Solar Charging an Electric Car: How Much Would You Save?

Couldn't make it to the 2014 International Consumer Electronics Show? Never fear: The Fool was there to check out the tech and report back on who was there and what was new. With thousands of products in more than 15 categories, the next big thing was surely making its debut at the CES in Las Vegas.

A Ford representative at CES explained the potential cost avoidance of the C-MAX solar concept car and explains that while other carmakers do represent competition, progress in the green technology space benefits everyone by offering a broader range of energy-efficient choices.

There were countless trends emerging from CES 2014 this year, but the real question for investors is how to capitalize on these revolutionary opportunities. Fortunately for you, David Gardner has an idea or two on how to invest in these new emerging technologies -- and how you can profit. Get in on the ground floor now by clicking here.


A full transcript follows the video.

Austin Smith: Let's get into some other numbers. Are you guys talking about cost and sales volume here?

Ford Representative: No, not yet. Because of the nature of it, it's still a concept -- and frankly, there are still some things that we're working on with it -- but what we could talk about, if I could reframe that, instead of cost we could talk about it almost in terms of customer value.

What you would be able to do by using this setup is you would be essentially recharging your car during daylight hours. If, instead of parking your solar C-MAX Energi underneath this concentrator, you would be plugging it into the wall and recharging it during daytime hours, it would cost you on average $1 to $2 for that electricity, depending upon where you live and your electricity rates.

When you think about it in that context, you are essentially avoiding $1 to $2 per day of electricity costs, to recharge your car. Taken over a year, say $300 to $600 worth of cost avoidance, by being able to charge it with pure, clean, renewable energy from the sun.

If you think about it in that context, about say a $500 value per year, per customer, how much would you be willing to pay for that capability on your car? I'll leave it as an open-ended question like that, but that's how we're starting to think about it.

Smith: Pretty legitimate value adds there, for consumers. Let's take a higher-level discussion of this industry and electric vehicles, writ large. Ford has always been a big innovator in efficiency, and you guys have always been pushing the envelope on product categories.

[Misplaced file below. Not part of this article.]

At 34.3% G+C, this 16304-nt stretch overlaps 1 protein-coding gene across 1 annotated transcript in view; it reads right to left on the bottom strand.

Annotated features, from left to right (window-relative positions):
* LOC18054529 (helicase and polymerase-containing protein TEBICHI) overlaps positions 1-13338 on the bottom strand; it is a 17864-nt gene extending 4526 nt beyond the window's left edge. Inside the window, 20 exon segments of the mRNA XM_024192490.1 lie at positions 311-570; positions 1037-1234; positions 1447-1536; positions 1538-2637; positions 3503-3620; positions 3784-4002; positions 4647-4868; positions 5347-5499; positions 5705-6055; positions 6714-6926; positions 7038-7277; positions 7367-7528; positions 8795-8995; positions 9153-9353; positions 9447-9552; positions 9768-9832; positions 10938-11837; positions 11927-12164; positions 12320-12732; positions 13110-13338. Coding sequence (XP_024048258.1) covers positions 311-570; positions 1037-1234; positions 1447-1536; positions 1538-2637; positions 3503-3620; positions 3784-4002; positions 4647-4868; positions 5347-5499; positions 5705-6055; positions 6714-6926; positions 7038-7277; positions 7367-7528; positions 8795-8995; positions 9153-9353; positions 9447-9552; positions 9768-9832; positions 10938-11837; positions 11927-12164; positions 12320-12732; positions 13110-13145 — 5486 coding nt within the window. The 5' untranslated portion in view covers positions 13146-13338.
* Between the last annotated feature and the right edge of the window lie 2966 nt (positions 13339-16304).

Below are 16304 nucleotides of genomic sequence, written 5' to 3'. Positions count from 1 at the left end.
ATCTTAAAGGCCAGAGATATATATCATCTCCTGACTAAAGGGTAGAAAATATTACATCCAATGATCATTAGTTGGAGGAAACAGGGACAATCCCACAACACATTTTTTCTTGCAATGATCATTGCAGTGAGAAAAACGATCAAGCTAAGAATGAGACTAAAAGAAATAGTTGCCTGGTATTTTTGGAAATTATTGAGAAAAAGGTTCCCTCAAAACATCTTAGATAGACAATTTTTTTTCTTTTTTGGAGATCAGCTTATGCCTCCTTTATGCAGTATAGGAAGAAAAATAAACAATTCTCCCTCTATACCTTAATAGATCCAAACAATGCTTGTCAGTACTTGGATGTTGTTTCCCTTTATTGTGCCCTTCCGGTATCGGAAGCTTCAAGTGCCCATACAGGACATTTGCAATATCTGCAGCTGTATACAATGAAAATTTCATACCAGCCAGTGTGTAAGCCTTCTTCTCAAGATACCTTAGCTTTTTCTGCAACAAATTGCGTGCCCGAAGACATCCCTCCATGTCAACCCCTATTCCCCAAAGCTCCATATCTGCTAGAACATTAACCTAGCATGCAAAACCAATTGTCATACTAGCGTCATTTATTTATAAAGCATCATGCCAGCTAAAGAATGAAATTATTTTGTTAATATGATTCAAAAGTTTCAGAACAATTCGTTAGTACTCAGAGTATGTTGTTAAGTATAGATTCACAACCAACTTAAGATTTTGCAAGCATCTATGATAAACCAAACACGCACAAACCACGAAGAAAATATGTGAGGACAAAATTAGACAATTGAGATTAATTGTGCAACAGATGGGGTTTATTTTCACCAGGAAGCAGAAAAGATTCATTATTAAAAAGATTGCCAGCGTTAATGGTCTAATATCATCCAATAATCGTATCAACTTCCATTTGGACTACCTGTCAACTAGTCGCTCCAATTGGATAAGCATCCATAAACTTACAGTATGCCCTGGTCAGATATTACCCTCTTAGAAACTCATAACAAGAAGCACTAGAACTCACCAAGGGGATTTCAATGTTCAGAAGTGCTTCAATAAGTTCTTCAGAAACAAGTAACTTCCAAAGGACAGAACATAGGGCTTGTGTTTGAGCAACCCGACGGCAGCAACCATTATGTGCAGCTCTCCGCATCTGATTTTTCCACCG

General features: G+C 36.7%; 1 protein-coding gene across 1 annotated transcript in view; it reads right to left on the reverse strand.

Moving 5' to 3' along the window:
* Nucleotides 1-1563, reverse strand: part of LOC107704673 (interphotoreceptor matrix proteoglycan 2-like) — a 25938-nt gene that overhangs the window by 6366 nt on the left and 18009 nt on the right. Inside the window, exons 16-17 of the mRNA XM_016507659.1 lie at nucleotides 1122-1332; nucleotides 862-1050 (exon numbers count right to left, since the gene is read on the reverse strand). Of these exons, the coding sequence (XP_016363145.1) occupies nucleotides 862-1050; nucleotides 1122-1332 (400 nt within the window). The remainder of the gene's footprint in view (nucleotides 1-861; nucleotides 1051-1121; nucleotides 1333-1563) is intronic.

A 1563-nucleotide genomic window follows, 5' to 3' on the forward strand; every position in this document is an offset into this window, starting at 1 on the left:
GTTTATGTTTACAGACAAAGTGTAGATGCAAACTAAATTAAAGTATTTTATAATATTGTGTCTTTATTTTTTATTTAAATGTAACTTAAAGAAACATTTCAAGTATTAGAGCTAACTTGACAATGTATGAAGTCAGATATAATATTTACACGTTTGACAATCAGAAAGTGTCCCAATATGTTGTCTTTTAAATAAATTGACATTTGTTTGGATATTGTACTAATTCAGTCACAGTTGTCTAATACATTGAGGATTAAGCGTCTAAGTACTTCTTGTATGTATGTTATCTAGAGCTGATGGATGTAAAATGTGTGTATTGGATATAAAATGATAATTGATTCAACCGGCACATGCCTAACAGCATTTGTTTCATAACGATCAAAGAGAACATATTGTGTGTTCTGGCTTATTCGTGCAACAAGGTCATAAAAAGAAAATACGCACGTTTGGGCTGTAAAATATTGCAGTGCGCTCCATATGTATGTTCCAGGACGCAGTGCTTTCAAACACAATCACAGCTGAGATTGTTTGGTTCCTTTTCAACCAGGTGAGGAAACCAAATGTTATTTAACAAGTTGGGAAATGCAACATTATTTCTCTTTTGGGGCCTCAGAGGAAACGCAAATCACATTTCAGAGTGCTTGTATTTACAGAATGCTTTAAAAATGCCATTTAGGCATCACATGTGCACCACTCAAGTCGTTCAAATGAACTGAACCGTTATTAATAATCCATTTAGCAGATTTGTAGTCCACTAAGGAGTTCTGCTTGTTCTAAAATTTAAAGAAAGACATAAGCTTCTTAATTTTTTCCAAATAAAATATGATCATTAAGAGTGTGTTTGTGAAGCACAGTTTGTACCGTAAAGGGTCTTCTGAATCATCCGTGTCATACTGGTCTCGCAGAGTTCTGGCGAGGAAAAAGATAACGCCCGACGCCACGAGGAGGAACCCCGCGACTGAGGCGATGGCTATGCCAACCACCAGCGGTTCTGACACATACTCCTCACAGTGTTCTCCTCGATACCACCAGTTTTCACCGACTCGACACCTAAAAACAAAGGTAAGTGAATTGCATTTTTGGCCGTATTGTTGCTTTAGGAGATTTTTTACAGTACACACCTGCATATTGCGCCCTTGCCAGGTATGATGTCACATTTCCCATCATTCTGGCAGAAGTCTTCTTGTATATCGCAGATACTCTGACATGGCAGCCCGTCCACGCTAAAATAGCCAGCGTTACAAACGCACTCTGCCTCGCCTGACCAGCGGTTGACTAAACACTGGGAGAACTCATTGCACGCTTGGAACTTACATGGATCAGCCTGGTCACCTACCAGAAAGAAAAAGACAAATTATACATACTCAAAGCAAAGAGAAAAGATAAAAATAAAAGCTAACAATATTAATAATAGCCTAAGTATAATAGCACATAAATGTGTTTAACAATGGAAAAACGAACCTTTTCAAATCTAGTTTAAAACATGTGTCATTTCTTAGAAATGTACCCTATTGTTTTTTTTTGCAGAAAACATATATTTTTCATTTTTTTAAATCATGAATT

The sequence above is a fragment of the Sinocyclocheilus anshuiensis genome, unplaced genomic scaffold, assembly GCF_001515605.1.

We're also seeing a lot of other automakers -- there's a Toyota  booth right behind us, there's a General Motors  booth over here -- what other products out there are interesting and do you admire, in this category at large, that you really respect what other companies are doing, pushing the envelope in fuel efficiency and new car designs?

Ford Representative: I think all of it's great. These are all of our competitors, but at the same time the people that are in this sustainability space, everyone -- especially Ford -- is really trying to move, and that's the whole purpose of this concept: "Let's start the public dialogue about what's possible," about taking cars, on one hand, that you used to be able to plug into the grid, and now they can use sunshine.

The Toyota booth right over here is showing a fuel cell vehicle; fantastic. I think what Ford has been saying is, there's not going to be a single solution here. It's going to be "and" -- an "and" solution, not an "or" solution. There's going to be a breadth of technologies that are needed to move everyone into this space of greener transportation.

Whether it's fuel cell, whether it's a solar energy car, whether it's pure electric, I think there's going to be a spectrum, and it's all good, especially with public consciousness growing every single year about some of the different choices that they might have in coming years.

The article Solar Charging an Electric Car: How Much Would You Save? originally appeared on Fool.com.

Austin Smith owns shares of Ford and General Motors. The Motley Fool recommends Ford and General Motors and owns shares of Ford. Try any of our Foolish newsletter services free for 30 days. We Fools don't all hold the same opinions, but we all believe that considering a diverse range of insights makes us better investors. The Motley Fool has a disclosure policy.

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